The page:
Meanwhile, the Mexico City police are befuddled by all these dead zombie girls. All they know is that a madman is on the loose, preying on pretty young things, and the whole city is paralyzed (newspaper's carry the sensational story front-page constantly). So the Police Commander throws a thousand cops and every peso he has in his budget at the problem, creating a steel cordon of uniformed offi...uh, what? He's doesn't create a steel cordon of uniformed officers on every street corner? All he does is assign two bubble-headed bimbo lady detectives who seem to lack even the slightest bit of common sense and have no concept of investigative police work? Really?


Police Commander (nice glasses).

Cagney and Lacey these two girls are not, but they do hit the target audience bull's-eye with their short miniskirts and heaving cleavage. Of course, miniskirts and boobies are the bread and butter of MMT, so I'm not complaining one bit.


Lady cops.

Back to Doctor Frankenstein now, as he laments that he needs more victims for his experiments. Reading about how the two girl cops are hot on his trail (ha!), he decides to kidnap them and turn them into zombies as the ultimate "eff you" to the police. Oddly, the two girl cops live together, in an apartment filled with pastel shag carpets, faux-wood paneling, with shelves lined with kitschy porcelain figurines of horses. The henchmen break in but fail miserably to complete the job (I'll explain why later).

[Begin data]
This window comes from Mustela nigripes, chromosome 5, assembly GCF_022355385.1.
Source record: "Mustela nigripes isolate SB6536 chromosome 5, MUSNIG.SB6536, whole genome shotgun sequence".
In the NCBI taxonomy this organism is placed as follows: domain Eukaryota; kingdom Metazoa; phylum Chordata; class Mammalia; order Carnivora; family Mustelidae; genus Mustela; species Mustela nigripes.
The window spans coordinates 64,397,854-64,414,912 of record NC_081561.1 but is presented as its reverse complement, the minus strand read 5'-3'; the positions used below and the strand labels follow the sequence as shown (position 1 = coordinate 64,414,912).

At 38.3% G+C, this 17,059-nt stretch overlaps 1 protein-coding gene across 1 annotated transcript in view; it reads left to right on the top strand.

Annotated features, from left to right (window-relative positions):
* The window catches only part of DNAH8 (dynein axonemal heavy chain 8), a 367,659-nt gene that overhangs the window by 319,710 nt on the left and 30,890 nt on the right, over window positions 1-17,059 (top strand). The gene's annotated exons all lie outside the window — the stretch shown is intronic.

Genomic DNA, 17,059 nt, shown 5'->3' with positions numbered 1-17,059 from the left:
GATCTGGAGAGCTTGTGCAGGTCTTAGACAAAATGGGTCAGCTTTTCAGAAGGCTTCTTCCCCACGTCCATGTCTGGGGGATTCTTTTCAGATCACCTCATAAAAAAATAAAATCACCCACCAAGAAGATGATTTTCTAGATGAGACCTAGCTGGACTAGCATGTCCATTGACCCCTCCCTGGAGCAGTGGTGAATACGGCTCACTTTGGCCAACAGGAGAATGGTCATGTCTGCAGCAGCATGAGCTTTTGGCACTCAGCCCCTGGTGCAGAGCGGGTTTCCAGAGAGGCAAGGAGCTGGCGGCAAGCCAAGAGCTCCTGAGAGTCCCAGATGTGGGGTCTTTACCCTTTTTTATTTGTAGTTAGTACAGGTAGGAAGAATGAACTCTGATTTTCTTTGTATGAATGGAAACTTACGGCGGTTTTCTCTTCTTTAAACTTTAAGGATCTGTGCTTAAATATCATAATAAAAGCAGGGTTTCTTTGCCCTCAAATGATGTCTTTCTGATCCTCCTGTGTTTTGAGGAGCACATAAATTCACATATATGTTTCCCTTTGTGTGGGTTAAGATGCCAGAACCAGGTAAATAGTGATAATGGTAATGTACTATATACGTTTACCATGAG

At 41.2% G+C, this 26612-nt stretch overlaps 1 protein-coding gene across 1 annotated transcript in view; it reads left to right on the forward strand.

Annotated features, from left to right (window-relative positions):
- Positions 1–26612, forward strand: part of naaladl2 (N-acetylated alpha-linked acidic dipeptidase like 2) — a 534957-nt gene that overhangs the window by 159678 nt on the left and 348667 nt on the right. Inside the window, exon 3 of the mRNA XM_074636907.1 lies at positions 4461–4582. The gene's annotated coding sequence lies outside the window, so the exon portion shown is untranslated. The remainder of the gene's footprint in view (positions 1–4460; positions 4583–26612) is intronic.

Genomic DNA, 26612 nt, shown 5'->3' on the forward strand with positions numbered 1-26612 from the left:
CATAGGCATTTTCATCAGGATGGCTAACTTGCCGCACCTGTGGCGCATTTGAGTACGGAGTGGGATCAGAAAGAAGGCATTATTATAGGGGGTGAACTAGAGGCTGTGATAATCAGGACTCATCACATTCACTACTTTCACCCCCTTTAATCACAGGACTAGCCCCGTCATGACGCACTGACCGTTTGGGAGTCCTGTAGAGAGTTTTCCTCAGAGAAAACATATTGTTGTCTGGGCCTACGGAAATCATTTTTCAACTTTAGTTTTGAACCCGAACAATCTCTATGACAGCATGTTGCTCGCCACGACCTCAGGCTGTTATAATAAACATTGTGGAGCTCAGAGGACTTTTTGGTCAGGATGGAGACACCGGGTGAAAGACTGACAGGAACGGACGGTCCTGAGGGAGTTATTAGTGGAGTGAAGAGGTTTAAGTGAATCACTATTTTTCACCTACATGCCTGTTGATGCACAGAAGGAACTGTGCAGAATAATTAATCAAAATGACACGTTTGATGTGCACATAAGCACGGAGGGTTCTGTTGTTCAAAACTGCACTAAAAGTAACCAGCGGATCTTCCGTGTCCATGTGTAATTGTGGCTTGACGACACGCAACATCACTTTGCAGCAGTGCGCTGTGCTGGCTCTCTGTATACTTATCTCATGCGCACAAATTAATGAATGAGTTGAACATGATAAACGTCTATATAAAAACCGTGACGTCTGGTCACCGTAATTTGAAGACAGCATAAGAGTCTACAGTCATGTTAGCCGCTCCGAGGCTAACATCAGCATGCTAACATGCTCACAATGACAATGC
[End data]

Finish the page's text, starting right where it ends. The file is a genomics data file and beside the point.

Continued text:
One can only assume (hope) they have naked pillow fights.

Frankenstein also orders his goons to kidnap a specific young woman named Alicia that he has a vested interest in. Alicia is a shockingly bland woman of indeterminate age who is studying to be a bacteriologist. She works in a lab with a doddering old professor who can't seem to remember where he put his socks (good thing he's working with deadly germs!), though none of this really matters to the plot of the movie. But, seriously, when was that haircut ever attractive?


Alicia with her tubes.

The henchman pull up in their long black Dodge Monaco (with fabulous suicide doors) and grab Alicia as she (stupidly) walks home alone late one night. A police car sees this and gives chase. Cornering them, the cruiser screeches to a halt and out pile four officers, who must have been wedged in there like bozos in a clown car. The henchmen radio Doctor Frankenstein to order Golem to help them, even though he's sitting right there in the car with them (the Doctor apparently refuses to give local command authorization to his lackeys, preferring a more centralized approach to asset management). Like Goro controlling MechaGodzilla, Doctor Frankenstein simply speaks into his hand-held radio, commanding Golem to go out and kill the cops. He tells Golem that bullets cannot hurt him because he's wearing a bullet-proof vest (which he is, now, though ten seconds before he clearly wasn't).


Run faster!